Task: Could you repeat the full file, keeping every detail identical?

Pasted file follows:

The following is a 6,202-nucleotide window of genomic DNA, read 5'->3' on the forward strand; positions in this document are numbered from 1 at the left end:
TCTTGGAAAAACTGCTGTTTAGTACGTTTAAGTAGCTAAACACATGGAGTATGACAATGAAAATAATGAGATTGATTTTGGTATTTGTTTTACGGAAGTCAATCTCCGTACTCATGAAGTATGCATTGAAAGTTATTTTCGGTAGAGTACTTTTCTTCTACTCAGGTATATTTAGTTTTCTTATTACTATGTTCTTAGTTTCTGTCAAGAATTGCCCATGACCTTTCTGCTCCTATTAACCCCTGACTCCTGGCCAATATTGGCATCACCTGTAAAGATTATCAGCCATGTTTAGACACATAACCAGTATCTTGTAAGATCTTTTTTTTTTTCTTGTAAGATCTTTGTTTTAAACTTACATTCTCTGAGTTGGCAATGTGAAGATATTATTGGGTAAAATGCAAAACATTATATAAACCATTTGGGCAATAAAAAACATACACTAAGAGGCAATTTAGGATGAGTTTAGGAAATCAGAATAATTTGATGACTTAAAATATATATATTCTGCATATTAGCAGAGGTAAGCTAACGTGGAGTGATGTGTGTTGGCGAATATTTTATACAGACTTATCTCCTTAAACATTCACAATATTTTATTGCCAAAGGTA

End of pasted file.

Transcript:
The following is a 6,202-nucleotide window of genomic DNA, read 5'->3' on the forward strand; positions in this document are numbered from 1 at the left end:
TCTTGGAAAAACTGCTGTTTAGTACGTTTAAGTAGCTAAACACATGGAGTATGACAATGAAAATAATGAGATTGATTTTGGTATTTGTTTTACGGAAGTCAATCTCCGTACTCATGAAGTATGCATTGAAAGTTATTTTCGGTAGAGTACTTTTCTTCTACTCAGGTATATTTAGTTTTCTTATTACTATGTTCTTAGTTTCTGTCAAGAATTGCCCATGACCTTTCTGCTCCTATTAACCCCTGACTCCTGGCCAATATTGGCATCACCTGTAAAGATTATCAGCCATGTTTAGACACATAACCAGTATCTTGTAAGATCTTTTTTTTTTTCTTGTAAGATCTTTGTTTTAAACTTACATTCTCTGAGTTGGCAATGTGAAGATATTATTGGGTAAAATGCAAAACATTATATAAACCATTTGGGCAATAAAAAACATACACTAAGAGGCAATTTAGGATGAGTTTAGGAAATCAGAATAATTTGATGACTTAAAATATATATATTCTGCATATTAGCAGAGGTAAGCTAACGTGGAGTGATGTGTGTTGGCGAATATTTTATACAGACTTATCTCCTTAAACATTCACAATATTTTATTGCCAAAGGTA